Imagine that 11 French bishops or 11 rabbis, meeting together on a Monday morning, had been the victims, instead of 11 religion-ridiculing ultra leftists. I dare say a million Europeans wouldn't have crowded the streets of Paris in protest. But it is interesting to speculate on just what would have been the reaction. Hopefully, we shall never see the idea tested.
The often wise, Dominic Lawson, sums up the matter well with his piece in the Sunday Times. 'Non, je ne suis Charlie', he says because, like most of the British press, self preservation came an easy first when considering whether or not to insult Islam in his days as an editor. He questions the accuracy of those now claiming to be Charlie whilst not being willing to emulate Charlie's bravery/foolishness/hatefulness.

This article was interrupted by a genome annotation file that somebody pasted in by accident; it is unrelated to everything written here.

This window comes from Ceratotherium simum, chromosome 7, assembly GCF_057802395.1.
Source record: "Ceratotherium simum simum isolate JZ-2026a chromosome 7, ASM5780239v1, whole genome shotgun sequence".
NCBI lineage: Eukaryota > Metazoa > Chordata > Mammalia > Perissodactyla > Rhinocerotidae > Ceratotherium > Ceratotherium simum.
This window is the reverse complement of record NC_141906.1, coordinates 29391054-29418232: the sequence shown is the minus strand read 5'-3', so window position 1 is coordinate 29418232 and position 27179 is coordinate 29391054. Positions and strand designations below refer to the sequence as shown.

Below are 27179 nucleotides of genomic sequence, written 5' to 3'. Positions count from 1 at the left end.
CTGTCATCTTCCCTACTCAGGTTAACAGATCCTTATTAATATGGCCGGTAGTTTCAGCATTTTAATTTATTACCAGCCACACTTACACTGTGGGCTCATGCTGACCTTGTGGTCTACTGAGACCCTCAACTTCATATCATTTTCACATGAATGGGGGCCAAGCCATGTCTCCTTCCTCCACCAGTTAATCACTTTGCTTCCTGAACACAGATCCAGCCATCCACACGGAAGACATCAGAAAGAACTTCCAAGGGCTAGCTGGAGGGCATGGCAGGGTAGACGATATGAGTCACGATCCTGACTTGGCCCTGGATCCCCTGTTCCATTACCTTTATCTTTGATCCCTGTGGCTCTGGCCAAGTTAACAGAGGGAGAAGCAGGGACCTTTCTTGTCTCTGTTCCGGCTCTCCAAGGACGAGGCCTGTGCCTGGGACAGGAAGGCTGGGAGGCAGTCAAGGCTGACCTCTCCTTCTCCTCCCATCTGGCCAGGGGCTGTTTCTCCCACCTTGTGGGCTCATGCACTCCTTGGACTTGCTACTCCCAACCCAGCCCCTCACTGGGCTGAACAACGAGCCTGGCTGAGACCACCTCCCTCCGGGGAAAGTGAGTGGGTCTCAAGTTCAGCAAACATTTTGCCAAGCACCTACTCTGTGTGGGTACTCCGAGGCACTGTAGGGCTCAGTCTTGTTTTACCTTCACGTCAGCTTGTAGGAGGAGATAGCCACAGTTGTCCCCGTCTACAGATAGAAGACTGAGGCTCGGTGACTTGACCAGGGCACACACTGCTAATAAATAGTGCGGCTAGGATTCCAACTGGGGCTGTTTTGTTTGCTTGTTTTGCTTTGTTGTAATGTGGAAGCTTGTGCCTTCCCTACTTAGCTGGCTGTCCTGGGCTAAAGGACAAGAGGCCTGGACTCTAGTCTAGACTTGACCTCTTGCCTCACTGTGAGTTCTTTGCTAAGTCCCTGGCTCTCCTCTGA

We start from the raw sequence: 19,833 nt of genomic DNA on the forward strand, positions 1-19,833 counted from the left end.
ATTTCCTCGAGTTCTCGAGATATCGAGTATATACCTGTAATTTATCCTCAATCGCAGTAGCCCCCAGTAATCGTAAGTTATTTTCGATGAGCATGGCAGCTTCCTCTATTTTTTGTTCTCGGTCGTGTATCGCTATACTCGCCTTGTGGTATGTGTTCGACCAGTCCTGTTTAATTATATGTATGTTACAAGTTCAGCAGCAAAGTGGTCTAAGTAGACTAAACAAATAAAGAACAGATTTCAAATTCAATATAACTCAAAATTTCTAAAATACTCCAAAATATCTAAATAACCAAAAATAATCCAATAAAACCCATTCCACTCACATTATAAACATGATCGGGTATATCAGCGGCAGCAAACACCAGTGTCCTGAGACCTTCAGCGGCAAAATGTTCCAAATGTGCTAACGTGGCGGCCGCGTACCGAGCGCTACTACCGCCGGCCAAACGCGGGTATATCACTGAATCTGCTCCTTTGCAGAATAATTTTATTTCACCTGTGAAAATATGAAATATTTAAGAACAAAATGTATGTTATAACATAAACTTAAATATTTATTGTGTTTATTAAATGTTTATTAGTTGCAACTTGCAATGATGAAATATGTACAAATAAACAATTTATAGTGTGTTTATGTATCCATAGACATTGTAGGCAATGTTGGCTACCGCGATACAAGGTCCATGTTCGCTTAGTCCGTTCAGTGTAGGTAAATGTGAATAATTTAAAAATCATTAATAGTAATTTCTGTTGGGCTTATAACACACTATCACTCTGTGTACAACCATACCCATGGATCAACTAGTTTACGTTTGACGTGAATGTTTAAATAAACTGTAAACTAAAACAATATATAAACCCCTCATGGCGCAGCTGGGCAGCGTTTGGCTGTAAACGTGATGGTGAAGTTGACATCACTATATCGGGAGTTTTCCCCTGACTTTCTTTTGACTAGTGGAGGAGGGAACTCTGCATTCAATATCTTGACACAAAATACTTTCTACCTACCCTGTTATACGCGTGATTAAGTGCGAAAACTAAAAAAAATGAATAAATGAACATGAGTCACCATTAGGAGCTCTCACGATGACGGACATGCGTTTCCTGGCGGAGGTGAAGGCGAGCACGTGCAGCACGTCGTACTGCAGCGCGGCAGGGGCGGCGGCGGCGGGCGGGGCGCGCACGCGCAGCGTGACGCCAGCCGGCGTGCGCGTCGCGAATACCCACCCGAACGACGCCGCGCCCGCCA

Those guys were brave to the point of insanity in a wish to make a few thousand French liberals and secularists smile and think each other smart. Their anti-Catholic cartoons were often foul rather than being merely offensive as was the anti-Islamic stuff. I pray for their souls and those of their attackers - who perhaps had some excuse being the product of generations of first cousin incest (sanctioned by the 'prophet') and thus being of impaired intelligence bordering on insanity. What a legacy the 'prophet' left us in sanctioned incest coupled with his incendiary instructions to his followers - insanity and violence combined and multiplied (generationally) at one stroke.
My guess at a meta-narrative is something like:
Western liberalism, with the growing presence of large immigrant Islamic populations, is finished. It cannot now function. It needs the mass rallies with homogenised brains repeating mantras about "not giving in" to hide the truth: that there is nothing left to do except, slowly, to crank up state power over individual liberty as the demographic gradually shifts and Islam gains influence.